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13 items
  1. Opium harvest in early 2019 in Pekhon Township, southern Shan State (TNI)

    A Distortion of Reality: Drugs, Conflict and the UNODC’s 2018 Myanmar Opium Survey

    Transnational Institute (TNI)
    05 March 2019
    Article

    The recently-released “Myanmar Opium Survey 2018” by the United Nations Office on Drugs and Crime (UNODC) entails specific accusations against several of the conflict actors. This commentary explains how this further distorts, rather than reflects, the complex realities in Myanmar.

  2. Opium Farmers in Myanmar: The Lives of Producers of Prohibited Plants

    Sai Lone
    17 December 2018
    Article

    The problem of opium should not be perceived only as a simple, black-and-white, law enforcement problem. To address problems related to opium cultivation, substantial socio-economic development is required to provide meaningful alternatives for farmers, and to ensure that a humanitarian crisis will not occur as the consequence of repressive drug control policies.

  3. Will Myanmar complete its transition towards an evidence-based approach to drug control?

    Renaud Cachia
    20 March 2018
    Article

    The recent publication of two single pieces of legislation - the amended 1993 Narcotic Drugs and Psychotropic Substances Law and the first National Drug Control Policy - is likely to form the basis of Myanmar’s drug policy for several years to come. What does it mean for the country’s transition towards an evidence-based approach to drug control, and how can the gaps between the two documents be addressed?

  4. Women and drugs in Myanmar: Beyond harm reduction

    Dania Putri
    08 March 2018
    Article

    In Myanmar’s Kachin State, a women’s drop-in centre has transformed into more than just a harm reduction facility. Leading up to International Women’s Day, we spoke with Thinzar Tun (AHRN Myanmar) about what makes this centre special.

  5. Displaced civilians and migrant workers in Tanai conflict zone, Kachin State, 29 January

    Multiculturalism and Social Justice in the Modern Nation-State

    Lahpai Seng Raw
    05 February 2018
    Article

    An ethnocratic state produces a form of fascism in which the state supports the rights and welfare of the dominant ethnic group, but not others. By contrast, a tolerant multicultural state or plural society permits all people, regardless of ethnicity, to be recognised as equal members and thus achieves social justice. This comparison suggests that narrow nationalism is a chief source of the failure of Myanmar to become a modern and successful nation-state.

  6. Will Myanmar lead drug policy reform in Southeast Asia?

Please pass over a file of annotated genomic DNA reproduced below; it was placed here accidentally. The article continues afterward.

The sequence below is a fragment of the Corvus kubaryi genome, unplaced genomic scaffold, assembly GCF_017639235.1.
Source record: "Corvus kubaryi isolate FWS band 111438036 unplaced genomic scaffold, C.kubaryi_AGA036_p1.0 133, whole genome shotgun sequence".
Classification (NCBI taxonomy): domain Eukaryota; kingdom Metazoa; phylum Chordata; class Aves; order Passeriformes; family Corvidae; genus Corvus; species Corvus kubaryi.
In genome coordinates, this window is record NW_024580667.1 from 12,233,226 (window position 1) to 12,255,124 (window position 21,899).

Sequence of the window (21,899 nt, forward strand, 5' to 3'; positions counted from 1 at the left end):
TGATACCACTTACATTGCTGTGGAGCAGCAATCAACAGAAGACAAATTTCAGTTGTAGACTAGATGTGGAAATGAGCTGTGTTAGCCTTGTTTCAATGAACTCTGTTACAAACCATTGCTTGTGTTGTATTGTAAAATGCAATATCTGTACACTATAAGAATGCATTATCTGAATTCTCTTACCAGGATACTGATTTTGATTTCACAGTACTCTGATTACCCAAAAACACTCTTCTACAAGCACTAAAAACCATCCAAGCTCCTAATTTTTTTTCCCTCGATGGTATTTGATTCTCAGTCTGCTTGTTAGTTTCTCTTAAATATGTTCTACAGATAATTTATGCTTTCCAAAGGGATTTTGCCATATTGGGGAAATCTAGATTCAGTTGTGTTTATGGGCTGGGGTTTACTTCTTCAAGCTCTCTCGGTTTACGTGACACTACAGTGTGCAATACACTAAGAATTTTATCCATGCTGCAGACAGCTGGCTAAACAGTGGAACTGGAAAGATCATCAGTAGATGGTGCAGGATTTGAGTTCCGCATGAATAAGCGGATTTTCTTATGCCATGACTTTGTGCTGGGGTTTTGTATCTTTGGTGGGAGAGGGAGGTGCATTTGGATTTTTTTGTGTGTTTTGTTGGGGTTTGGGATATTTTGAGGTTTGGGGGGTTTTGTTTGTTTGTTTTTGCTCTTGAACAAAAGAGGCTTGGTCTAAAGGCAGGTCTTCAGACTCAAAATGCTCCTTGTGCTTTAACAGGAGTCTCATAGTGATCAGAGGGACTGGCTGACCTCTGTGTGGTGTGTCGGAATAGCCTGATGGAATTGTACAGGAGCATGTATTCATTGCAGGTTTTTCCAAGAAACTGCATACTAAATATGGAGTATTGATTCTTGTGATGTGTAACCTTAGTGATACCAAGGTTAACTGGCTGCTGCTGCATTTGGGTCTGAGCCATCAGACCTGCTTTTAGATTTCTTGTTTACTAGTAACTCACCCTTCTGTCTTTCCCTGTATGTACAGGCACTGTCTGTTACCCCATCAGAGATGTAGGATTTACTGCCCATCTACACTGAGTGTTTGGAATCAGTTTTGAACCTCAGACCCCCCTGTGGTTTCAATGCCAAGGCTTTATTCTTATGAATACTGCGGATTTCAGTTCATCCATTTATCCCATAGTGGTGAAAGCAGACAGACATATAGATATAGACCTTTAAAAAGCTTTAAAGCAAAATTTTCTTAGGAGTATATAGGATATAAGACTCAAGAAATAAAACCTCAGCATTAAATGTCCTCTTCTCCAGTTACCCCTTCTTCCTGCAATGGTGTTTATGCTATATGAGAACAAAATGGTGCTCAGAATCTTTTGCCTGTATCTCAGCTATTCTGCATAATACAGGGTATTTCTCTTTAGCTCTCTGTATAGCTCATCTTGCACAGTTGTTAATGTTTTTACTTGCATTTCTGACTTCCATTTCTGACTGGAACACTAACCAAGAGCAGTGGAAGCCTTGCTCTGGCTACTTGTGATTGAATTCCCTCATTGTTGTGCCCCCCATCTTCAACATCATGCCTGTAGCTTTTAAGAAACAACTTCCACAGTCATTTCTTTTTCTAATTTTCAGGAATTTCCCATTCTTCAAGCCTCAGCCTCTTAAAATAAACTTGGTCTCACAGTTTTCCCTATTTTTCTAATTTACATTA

Renaud Cachia
    06 September 2017
    Article

    Myanmar is better known for its serious drug problems - including large-scale illicit drugs production and trafficking and high rates of heroin use - than for implementing progressive drug policies that prioritise the health of its population. However, this could change in the near future.

  7. People’s War on Drugs in Kachin State: Indication of Failed Policies

    21 March 2016
    Article

    The creation of Pat Jasan and its ‘people’s war on drugs' have brought to light drug-related problems facing not only the Kachin State but also the rest of the country. Praised by some Kachin activists for finally addressing drug problems, they are also criticised by others for violating human rights and not providing any services to marginalised communities, including drug users and poppy farmers.

  8. The Generation to Enjoy Peace?

    Lahpai Seng Raw
    17 March 2016
    Article

    We are at a critical juncture in our history, more promising than at any time in recent memory. The country will have a civilian-majority government that came to office through the votes of a multitude of smaller nationality groups for a pan-national party promising political change. If this political transition is to succeed, poverty must be alleviated, corruption curtailed, drug abuse radically reduced, and a host of other social crises addressed that have long blighted our country.

  9. Repressive policies only stoking Asean's drug problem

    Martin Jelsma, Tom Kramer
    10 June 2014
    Article

    The strategy of Asean's 10 member countries to become "drug free" by 2015 is failing dramatically. In the last decade, opium cultivation in the region has doubled, drug use -- especially of methamphetamines, a powerful synthetic stimulant -- has increased significantly, and there remain strong links between drugs, conflict, crime and corruption.

  10. The first forum of growers of crops declared illicit in Southeast Asia

    Gloria Lai
    26 July 2013
    Article

    South East Asian and South Asian growers have a long way to go before they will be given the chance to contribute meaningfully to drug policy processes.

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    Drugs and Conflict in Burma

    01 December 2005
    Article

    Burma

    Burma

    Burma/Myanmar is undergoing yet another humanitarian crisis while entering a new critical political stage. In the Kokang region, an opium ban was enforced in 2003, and since mid-2005 no more poppy growing has been allowed in the Wa region. Banning opium in these Shan State regions where most of the Burmese opiates were produced, adds another chapter to the long and dramatic history of drugs, conflict and human suffering.

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    Drugs and Burma: Related websites and documents

    Drugs and Democracy
    17 November 2005
    Article

    Web resources on Burma and Drugs

  13. Opium Bans Will Cause Human Misery in Afghanistan and Burma

    17 November 2005
    Article

     

    Opium Bans Will Cause Human Misery in Afghanistan and Burma
    TNI/BCN (Burma Centre Netherlands) Press Release, 25 June 2005